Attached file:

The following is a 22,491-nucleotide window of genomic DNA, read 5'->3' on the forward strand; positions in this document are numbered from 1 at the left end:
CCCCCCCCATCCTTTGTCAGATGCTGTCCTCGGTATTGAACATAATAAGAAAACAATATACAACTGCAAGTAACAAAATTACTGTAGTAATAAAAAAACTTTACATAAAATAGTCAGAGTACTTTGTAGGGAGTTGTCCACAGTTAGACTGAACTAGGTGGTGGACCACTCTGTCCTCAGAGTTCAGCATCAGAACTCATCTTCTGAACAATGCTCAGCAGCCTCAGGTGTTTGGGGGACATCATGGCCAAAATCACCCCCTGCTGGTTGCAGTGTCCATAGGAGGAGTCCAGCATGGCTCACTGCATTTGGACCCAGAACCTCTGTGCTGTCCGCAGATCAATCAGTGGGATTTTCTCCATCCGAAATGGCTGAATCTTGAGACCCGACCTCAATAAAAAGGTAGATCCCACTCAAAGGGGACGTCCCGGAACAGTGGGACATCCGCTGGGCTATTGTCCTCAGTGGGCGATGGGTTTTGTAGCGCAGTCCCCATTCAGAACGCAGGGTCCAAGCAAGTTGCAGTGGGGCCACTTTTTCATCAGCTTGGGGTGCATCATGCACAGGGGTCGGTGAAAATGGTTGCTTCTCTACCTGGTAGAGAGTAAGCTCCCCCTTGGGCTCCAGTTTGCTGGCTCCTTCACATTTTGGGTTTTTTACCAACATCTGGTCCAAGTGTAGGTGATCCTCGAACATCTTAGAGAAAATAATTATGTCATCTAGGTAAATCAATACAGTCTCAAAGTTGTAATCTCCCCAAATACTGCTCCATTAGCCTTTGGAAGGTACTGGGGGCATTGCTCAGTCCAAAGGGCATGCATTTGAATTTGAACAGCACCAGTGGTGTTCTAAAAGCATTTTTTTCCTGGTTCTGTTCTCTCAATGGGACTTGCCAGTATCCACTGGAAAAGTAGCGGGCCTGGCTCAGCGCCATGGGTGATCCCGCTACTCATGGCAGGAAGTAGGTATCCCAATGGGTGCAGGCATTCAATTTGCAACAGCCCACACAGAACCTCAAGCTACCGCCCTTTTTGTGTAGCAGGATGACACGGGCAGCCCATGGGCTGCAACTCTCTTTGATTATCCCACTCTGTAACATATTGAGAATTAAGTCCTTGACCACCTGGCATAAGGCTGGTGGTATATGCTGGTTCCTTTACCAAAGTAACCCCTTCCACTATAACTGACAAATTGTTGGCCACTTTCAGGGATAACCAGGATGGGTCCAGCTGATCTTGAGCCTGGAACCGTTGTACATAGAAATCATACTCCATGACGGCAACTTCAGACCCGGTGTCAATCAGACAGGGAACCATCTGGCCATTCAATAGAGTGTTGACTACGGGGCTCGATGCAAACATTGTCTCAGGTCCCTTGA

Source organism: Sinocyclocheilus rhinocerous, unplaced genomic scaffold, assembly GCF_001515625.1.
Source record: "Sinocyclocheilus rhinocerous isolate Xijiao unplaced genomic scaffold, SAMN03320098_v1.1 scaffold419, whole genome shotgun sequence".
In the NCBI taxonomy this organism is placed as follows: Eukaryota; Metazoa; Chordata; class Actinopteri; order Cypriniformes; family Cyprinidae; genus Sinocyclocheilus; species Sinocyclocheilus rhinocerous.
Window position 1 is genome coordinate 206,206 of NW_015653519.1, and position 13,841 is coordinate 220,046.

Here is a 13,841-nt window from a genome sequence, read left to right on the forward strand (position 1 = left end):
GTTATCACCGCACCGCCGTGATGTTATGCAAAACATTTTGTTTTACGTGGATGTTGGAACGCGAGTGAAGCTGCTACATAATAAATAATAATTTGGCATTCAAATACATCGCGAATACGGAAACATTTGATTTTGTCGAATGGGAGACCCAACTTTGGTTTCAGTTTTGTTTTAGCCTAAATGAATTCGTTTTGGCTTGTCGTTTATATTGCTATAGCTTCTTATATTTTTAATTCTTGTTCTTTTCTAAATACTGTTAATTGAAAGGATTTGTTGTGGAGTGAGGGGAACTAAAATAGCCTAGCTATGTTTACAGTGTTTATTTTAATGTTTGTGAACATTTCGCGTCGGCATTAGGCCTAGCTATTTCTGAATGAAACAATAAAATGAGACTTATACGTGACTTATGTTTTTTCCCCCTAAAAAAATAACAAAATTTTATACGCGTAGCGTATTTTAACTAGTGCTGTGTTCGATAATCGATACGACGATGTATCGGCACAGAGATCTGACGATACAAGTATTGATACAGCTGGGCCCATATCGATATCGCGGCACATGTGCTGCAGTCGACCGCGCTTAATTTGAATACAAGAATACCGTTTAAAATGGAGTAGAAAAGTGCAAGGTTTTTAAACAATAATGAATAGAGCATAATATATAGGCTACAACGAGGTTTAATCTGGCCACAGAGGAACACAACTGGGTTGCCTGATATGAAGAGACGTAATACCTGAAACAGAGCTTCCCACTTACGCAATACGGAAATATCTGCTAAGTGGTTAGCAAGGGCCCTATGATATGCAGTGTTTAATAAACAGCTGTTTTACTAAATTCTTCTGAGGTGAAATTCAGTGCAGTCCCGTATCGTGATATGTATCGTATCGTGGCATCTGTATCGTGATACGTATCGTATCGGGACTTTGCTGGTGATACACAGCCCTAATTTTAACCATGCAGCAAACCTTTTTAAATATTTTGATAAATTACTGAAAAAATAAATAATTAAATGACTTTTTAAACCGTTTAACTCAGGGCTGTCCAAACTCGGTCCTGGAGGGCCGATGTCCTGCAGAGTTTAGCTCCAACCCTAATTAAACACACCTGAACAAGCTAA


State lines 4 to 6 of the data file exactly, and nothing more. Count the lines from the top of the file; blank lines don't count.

Source record: "Sinocyclocheilus rhinocerous isolate Xijiao unplaced genomic scaffold, SAMN03320098_v1.1 scaffold419, whole genome shotgun sequence".
In the NCBI taxonomy this organism is placed as follows: Eukaryota; Metazoa; Chordata; class Actinopteri; order Cypriniformes; family Cyprinidae; genus Sinocyclocheilus; species Sinocyclocheilus rhinocerous.
Window position 1 is genome coordinate 206,206 of NW_015653519.1, and position 13,841 is coordinate 220,046.